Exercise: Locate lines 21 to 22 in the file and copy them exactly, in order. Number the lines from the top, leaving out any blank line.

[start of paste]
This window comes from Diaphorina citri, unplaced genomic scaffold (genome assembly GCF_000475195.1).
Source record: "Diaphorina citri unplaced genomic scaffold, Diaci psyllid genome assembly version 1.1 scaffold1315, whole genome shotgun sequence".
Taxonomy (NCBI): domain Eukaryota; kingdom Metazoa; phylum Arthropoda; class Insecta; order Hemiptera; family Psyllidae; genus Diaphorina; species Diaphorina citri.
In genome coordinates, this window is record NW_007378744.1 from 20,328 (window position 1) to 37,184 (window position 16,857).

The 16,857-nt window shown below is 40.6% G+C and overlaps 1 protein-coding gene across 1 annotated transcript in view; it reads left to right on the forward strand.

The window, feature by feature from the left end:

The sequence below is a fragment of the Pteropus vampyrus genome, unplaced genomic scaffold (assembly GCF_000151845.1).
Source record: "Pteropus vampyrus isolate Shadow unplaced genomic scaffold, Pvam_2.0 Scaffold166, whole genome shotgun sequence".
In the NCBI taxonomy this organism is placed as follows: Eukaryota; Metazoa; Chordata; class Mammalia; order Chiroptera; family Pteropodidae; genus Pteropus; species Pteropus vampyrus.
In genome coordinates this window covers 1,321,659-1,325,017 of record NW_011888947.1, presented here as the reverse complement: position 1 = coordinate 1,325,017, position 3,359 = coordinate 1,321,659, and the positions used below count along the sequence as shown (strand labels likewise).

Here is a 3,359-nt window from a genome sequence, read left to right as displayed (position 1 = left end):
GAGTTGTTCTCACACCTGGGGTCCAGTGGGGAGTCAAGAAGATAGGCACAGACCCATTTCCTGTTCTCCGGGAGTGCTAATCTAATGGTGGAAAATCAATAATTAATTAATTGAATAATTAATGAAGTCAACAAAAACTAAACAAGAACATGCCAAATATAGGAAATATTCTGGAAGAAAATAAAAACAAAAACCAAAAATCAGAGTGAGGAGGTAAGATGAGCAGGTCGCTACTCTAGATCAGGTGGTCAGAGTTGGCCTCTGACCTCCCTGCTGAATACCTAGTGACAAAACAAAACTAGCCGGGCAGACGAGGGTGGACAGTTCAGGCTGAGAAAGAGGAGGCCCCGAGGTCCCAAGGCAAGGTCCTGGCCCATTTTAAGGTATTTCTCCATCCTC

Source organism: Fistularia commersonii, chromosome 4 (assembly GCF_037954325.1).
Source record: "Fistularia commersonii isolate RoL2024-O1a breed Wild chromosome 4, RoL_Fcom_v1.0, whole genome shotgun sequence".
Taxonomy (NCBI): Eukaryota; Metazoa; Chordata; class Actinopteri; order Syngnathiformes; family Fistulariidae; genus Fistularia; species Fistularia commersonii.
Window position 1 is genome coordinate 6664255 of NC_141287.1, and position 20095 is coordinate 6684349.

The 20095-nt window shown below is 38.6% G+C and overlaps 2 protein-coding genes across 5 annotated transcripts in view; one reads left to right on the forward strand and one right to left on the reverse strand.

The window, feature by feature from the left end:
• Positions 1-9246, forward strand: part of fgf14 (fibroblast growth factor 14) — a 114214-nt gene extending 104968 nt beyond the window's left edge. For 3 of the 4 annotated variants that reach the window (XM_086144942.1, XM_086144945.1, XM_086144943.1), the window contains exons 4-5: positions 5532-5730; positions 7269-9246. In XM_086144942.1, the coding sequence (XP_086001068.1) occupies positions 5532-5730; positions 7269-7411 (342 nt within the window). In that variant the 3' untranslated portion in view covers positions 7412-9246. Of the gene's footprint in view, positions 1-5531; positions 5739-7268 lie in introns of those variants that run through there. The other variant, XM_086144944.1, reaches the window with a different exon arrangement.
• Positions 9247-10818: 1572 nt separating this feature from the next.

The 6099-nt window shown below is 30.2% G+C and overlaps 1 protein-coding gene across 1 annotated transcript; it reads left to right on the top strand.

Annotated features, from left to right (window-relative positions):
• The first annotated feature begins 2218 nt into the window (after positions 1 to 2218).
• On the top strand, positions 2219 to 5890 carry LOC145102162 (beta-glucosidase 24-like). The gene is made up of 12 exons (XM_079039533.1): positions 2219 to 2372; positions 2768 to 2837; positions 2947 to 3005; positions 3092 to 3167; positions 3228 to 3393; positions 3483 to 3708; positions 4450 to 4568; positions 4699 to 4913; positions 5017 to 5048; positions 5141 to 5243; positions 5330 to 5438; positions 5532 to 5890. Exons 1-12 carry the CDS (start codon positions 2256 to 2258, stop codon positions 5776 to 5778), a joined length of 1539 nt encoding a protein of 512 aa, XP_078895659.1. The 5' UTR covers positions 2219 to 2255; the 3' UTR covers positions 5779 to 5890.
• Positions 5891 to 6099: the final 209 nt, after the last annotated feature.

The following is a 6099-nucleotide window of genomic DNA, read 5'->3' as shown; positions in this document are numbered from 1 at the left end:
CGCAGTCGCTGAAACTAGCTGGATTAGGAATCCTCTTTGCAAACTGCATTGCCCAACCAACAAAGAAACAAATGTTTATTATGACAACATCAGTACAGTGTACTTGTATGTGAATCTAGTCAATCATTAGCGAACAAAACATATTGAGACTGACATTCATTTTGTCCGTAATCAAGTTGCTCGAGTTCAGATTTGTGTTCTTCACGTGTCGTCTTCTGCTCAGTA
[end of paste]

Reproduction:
The 6099-nt window shown below is 30.2% G+C and overlaps 1 protein-coding gene across 1 annotated transcript; it reads left to right on the top strand.

Annotated features, from left to right (window-relative positions):